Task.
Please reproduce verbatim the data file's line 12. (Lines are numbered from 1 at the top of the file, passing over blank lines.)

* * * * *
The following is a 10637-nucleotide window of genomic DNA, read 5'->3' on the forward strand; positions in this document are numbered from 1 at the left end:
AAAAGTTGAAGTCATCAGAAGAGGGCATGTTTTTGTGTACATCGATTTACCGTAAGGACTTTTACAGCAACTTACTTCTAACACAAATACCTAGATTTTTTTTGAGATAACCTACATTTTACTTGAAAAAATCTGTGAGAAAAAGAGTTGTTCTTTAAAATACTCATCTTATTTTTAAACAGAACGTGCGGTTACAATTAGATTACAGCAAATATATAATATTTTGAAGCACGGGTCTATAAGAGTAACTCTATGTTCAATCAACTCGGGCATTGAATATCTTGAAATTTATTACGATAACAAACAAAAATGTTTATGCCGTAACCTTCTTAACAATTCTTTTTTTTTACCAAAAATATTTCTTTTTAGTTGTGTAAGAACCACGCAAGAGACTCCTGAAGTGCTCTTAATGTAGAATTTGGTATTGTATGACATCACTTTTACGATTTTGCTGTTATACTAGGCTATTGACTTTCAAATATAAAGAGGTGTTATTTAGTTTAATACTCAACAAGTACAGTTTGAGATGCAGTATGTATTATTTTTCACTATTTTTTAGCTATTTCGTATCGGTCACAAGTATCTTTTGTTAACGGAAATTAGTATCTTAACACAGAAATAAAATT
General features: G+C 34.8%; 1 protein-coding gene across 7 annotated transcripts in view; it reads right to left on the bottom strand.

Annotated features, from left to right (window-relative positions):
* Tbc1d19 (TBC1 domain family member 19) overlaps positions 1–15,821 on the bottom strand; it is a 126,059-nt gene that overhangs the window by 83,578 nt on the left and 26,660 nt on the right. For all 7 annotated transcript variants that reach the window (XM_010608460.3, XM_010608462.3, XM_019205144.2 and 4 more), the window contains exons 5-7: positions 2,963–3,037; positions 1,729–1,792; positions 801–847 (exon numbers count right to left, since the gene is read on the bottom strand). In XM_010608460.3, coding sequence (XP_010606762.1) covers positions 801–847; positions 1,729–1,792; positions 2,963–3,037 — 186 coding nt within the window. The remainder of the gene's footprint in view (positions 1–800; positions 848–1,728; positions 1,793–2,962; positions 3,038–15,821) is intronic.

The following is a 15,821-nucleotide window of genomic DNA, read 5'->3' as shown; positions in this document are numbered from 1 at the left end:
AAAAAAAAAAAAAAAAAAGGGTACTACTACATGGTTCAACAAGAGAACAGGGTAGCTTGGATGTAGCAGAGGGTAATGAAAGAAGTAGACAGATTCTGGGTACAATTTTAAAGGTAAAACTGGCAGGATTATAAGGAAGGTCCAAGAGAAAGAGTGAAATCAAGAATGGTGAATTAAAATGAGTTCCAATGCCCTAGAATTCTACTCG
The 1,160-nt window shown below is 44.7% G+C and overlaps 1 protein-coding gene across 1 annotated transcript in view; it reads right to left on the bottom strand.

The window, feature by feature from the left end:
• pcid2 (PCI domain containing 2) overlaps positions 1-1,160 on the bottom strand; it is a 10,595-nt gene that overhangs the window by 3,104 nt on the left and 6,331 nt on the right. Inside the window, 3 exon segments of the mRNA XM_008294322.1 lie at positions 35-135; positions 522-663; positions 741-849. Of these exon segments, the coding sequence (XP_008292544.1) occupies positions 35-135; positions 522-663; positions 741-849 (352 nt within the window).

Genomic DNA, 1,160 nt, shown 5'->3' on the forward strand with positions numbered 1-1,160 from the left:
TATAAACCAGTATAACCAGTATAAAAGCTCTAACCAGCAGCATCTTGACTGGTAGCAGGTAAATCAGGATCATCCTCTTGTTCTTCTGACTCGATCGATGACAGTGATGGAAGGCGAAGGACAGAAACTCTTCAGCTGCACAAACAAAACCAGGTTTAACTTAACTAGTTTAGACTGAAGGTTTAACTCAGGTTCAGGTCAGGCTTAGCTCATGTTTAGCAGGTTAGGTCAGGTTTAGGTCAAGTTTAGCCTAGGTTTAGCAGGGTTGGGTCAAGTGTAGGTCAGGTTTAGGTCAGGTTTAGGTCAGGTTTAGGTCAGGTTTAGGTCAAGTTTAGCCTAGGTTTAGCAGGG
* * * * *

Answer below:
TATAAACCAGTATAACCAGTATAAAAGCTCTAACCAGCAGCATCTTGACTGGTAGCAGGTAAATCAGGATCATCCTCTTGTTCTTCTGACTCGATCGATGACAGTGATGGAAGGCGAAGGACAGAAACTCTTCAGCTGCACAAACAAAACCAGGTTTAACTTAACTAGTTTAGACTGAAGGTTTAACTCAGGTTCAGGTCAGGCTTAGCTCATGTTTAGCAGGTTAGGTCAGGTTTAGGTCAAGTTTAGCCTAGGTTTAGCAGGGTTGGGTCAAGTGTAGGTCAGGTTTAGGTCAGGTTTAGGTCAGGTTTAGGTCAGGTTTAGGTCAAGTTTAGCCTAGGTTTAGCAGGG